- SIVAULT 06/02/1980, New York Daily News Archives, SIVAULT 04/19/1982, New York Daily News Archives
- Boxing 101, "Gerry Cooney vs. Jimmy Young: VHS Classic Rewind", May 25, 2012
- Boxing 101,"Gerry Cooney vs. Ken Norton: VHS Classic Rewind", May 31, 2012
- Boxing 101, "Gerry Cooney, Still A Gentleman 30 Years Later: Part One - The Championship Fight", April 30, 2012
- "Larry Holmes Vs Gerry Cooney: VHS Classic Rewind | Boxing 101 | Sports Media 101". Worldboxing101.com. Retrieved 2016-10-02.
- Holmes, Larry (1998). Against the odds. St. Martin's Press. ISBN 9780312187361.
- Boxing: Cooney rusty in exhibition match, Lowell Sun, December 15, 1982, p. 56.
- "Archived copy". Archived from the original on 2012-10-25. Retrieved 2009-10-06.CS1 maint: archived copy as title (link)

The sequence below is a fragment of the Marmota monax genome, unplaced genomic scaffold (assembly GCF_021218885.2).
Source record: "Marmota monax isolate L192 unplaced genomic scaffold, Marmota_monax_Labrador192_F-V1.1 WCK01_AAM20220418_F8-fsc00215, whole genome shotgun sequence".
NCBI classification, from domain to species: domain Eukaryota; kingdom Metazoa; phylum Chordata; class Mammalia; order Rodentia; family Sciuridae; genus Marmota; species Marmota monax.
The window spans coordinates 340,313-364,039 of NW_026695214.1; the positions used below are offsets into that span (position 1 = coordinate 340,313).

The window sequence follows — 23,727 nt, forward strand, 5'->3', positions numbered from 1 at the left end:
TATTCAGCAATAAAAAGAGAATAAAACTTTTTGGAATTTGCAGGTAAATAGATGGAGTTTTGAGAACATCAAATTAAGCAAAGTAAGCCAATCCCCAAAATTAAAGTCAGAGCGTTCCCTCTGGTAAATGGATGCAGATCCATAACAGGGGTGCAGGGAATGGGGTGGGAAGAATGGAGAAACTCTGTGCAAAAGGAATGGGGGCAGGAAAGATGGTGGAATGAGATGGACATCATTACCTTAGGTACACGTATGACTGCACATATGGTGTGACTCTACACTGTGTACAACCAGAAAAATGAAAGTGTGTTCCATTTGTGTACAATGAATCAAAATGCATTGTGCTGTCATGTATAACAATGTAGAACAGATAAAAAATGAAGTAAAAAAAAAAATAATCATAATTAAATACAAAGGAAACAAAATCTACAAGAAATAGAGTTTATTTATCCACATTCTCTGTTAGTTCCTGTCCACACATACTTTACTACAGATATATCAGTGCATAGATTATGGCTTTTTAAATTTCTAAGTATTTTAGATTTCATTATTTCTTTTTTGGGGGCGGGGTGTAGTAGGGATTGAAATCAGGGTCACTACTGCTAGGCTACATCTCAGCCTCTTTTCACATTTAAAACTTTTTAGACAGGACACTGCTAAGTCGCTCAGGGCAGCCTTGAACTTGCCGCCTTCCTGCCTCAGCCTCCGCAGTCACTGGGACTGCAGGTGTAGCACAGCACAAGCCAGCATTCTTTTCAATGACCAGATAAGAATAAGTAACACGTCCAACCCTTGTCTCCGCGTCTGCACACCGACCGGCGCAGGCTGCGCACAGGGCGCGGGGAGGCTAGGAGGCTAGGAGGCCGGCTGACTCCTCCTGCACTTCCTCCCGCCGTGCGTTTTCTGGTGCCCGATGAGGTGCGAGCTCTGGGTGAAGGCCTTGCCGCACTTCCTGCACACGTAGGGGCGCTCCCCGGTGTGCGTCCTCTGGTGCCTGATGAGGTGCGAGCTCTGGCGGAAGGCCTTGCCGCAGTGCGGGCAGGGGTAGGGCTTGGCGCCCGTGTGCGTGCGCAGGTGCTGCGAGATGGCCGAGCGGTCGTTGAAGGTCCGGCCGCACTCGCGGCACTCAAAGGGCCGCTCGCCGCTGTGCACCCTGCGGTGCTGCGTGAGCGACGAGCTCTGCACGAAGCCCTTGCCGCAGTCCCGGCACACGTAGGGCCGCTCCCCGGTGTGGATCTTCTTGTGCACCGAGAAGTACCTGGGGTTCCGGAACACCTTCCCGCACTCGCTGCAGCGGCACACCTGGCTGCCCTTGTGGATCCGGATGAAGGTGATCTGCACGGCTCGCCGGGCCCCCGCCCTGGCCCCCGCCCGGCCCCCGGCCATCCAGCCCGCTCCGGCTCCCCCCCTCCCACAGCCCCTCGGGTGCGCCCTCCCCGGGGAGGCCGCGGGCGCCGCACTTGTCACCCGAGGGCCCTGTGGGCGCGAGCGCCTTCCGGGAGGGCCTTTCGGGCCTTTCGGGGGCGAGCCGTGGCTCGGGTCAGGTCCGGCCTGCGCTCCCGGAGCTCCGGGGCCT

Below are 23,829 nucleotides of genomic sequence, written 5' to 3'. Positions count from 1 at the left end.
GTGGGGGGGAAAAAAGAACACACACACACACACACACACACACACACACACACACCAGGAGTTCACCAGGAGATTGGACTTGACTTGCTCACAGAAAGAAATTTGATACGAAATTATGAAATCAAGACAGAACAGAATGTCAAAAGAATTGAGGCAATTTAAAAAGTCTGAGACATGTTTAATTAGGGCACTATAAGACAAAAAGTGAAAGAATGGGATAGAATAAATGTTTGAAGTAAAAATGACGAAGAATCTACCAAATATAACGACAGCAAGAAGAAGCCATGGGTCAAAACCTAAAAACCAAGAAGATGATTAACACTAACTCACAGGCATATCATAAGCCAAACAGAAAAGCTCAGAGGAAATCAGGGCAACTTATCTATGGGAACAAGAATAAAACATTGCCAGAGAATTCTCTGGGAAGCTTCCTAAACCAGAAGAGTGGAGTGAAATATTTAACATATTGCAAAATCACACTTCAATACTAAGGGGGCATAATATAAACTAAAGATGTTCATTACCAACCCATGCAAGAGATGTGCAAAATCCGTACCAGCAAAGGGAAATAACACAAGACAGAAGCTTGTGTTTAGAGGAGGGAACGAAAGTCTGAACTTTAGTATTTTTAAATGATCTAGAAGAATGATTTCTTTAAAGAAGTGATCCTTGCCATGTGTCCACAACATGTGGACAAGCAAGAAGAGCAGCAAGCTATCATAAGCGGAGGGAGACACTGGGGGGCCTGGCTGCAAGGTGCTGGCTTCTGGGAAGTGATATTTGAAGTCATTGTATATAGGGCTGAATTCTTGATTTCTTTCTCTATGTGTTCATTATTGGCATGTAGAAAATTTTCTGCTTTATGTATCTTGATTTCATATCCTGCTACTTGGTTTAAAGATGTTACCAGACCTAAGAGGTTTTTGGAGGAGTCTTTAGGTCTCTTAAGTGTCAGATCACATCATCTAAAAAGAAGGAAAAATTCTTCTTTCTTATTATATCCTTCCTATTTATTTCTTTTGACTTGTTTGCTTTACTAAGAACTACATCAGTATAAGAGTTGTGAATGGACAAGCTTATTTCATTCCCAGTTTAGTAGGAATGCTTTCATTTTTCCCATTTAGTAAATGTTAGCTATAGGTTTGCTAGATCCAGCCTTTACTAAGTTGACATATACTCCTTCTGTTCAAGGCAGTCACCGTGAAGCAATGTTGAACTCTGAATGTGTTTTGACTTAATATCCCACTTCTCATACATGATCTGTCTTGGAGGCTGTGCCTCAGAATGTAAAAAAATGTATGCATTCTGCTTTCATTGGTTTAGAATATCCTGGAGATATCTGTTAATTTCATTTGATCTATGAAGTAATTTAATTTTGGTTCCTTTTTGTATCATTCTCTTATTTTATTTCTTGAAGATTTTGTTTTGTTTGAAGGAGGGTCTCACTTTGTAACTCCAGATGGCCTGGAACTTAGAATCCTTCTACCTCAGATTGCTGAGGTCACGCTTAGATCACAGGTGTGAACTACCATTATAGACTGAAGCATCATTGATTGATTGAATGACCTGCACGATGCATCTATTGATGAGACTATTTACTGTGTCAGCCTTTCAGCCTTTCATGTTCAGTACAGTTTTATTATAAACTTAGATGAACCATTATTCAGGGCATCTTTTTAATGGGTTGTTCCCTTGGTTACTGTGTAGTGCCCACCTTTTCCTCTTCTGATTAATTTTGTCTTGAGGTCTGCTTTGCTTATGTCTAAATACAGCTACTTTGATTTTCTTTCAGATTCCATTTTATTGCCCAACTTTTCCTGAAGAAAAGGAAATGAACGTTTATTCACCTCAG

- Boxing 101, "Gerry Cooney, Still A Gentleman 30 Years Later: Part Two - Life After Boxing", May 1, 2012,
- Gentleman Gerry: A Contender in the Ring, a Champion in Recovery
- Video on YouTube
- "George Foreman On Tyson & Hardest Punchers". YouTube. 2011-11-02. Retrieved 2016-10-02.
- "Larry Holmes and Gerry Cooney: Foes for a Night, Friends for a Lifetime | Boxing 101 | Sports Media 101". Worldboxing101.com. Archived from the original on 2016-02-27. Retrieved 2016-10-02.
- Boxing 101, "Gerry Cooney, Still A Gentleman 30 Years Later: Part Four - The Future of Boxing", May 3, 2012
- Boxing 101, "Gerry Cooney, Still A Gentleman 30 Years Later: Part Two - Life After Boxing", May 1, 2012
- Boxing 101, "Gerry Cooney, Still A Gentleman 30 Years Later: Part Three - Boxing Today", May 2, 2012